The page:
Everyone uses the internet. OK, at least most folks do. No matter how many times people are warned about their online safety identities are stolen everyday at record rates. Not to mention spam email that just appears out of nowhere.
Websites commonly use a technique known as device fingerprinting to obtain information on every user that visits their site. In addition, would it surprise anyone if the NSA used such a tactic?
In an effort to prevent this, many web browsers (Firefox, Chrome, etc.) provide users with options to tell websites not to track them. Ricardo Guimarães BMG selects this, especially as a guy who works with Banco BMG. Software is available to prevent website tracking also, but do these options work. The answer is, for the most part yes. However, a recent study conducted by KU Leuven-iMinds has found that at the very least 145 of the web’s top 10,000 sites get around these ‘do not track’ measures to obtain user information.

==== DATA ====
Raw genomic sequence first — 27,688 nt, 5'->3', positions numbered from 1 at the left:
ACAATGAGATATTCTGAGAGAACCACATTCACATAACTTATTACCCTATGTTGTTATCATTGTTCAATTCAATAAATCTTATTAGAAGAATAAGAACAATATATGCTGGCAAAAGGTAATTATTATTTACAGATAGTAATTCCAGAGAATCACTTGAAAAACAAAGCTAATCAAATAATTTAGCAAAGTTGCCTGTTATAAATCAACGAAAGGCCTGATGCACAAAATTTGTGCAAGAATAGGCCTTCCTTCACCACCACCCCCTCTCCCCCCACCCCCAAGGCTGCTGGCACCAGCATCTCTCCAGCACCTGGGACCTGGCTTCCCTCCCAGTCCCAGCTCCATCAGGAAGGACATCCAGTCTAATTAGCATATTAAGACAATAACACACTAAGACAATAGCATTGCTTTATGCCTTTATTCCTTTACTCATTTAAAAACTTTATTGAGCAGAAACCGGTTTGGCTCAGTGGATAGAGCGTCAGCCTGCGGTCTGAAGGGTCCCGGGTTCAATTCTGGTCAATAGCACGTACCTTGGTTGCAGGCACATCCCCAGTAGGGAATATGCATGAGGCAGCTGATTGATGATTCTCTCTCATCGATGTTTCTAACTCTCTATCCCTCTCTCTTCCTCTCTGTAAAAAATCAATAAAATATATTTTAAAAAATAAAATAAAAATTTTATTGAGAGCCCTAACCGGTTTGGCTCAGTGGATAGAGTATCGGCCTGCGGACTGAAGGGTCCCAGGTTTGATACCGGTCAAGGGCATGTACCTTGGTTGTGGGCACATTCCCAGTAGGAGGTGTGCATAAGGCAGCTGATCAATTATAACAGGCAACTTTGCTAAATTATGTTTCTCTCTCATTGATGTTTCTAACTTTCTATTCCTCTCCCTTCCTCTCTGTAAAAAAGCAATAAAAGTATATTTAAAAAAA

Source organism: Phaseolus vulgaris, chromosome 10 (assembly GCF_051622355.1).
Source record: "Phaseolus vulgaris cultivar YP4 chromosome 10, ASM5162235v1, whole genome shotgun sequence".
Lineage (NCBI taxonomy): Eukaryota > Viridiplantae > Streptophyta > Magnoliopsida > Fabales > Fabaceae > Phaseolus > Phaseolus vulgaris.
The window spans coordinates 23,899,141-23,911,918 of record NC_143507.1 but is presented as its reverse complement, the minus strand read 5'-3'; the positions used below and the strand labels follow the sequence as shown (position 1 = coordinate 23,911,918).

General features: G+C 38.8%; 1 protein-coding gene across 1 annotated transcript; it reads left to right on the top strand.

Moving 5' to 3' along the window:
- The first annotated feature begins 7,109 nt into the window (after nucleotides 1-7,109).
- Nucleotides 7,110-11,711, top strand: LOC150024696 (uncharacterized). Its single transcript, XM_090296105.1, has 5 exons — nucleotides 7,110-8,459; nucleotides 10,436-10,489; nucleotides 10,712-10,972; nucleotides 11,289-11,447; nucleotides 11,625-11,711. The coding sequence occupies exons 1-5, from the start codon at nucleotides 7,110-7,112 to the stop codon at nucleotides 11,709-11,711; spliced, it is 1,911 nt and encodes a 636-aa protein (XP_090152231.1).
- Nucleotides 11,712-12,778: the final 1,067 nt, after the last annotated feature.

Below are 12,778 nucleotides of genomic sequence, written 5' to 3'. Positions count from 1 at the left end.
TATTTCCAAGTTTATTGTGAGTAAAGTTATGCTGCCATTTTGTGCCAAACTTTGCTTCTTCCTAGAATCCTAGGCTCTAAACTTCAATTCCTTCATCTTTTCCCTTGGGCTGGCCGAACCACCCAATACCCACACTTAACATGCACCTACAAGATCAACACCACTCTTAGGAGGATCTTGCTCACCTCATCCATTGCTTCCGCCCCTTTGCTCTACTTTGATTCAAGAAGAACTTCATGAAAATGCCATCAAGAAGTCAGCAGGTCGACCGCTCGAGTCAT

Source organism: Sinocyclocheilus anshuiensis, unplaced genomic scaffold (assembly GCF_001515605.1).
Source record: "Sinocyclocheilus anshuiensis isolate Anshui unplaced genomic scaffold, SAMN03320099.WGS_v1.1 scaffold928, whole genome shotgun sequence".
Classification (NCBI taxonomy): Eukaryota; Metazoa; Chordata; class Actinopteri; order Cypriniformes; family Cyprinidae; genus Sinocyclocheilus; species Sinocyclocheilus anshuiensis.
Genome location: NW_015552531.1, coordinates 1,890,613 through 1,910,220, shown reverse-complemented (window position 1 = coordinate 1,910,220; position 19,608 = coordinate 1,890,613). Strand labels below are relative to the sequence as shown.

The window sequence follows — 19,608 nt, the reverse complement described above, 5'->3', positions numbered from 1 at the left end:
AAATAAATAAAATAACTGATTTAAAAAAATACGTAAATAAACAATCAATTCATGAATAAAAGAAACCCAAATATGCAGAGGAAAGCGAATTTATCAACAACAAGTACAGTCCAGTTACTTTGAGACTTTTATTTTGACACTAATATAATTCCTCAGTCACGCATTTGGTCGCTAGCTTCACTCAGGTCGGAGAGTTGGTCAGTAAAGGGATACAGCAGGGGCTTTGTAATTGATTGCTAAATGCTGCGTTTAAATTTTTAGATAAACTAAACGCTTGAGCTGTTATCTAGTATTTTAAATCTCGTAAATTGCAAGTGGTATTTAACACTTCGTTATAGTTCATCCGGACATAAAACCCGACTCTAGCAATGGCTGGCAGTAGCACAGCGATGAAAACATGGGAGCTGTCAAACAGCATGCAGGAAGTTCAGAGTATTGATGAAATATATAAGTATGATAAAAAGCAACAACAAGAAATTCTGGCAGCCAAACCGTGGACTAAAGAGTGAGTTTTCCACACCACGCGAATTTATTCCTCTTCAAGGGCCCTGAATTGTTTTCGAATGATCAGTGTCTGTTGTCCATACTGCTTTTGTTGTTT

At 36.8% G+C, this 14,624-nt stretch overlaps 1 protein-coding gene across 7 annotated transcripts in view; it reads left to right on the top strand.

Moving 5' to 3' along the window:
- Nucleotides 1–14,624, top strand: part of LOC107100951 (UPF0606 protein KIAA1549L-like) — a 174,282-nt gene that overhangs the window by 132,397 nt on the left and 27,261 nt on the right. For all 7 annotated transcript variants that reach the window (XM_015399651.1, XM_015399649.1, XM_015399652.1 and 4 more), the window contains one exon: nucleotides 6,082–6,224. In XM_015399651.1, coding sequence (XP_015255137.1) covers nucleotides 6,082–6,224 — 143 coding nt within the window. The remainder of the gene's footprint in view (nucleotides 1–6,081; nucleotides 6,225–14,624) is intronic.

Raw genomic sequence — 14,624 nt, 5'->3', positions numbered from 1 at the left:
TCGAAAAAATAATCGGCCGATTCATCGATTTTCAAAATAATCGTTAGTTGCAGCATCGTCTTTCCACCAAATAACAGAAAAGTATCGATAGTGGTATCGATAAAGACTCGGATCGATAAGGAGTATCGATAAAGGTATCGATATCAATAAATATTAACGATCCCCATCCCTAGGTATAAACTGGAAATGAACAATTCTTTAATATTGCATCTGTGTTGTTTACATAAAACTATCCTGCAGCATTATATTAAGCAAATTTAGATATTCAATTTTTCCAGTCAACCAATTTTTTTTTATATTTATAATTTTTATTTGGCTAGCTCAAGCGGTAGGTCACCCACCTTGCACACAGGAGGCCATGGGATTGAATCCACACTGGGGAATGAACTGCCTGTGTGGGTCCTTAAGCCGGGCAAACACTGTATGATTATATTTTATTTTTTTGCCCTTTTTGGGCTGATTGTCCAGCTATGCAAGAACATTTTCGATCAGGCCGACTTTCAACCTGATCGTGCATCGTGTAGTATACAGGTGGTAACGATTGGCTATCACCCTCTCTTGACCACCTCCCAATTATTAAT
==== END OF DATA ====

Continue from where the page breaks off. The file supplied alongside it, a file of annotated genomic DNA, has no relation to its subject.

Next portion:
To see the magnitude of this, you must realize that currently there are over 30 million website domains registered in the world. The top 10 thousand of that of that number are some popular websites, but imagine the magnitude of the top 145. The number of people visiting those top 145 must be astronomical.
The use of HTML5 in building websites, not to mention, the use of steganography (embedding small bits of code in pictures or even audio/video clips) has provided a rich and fertile coding garden for tracking software to flourish.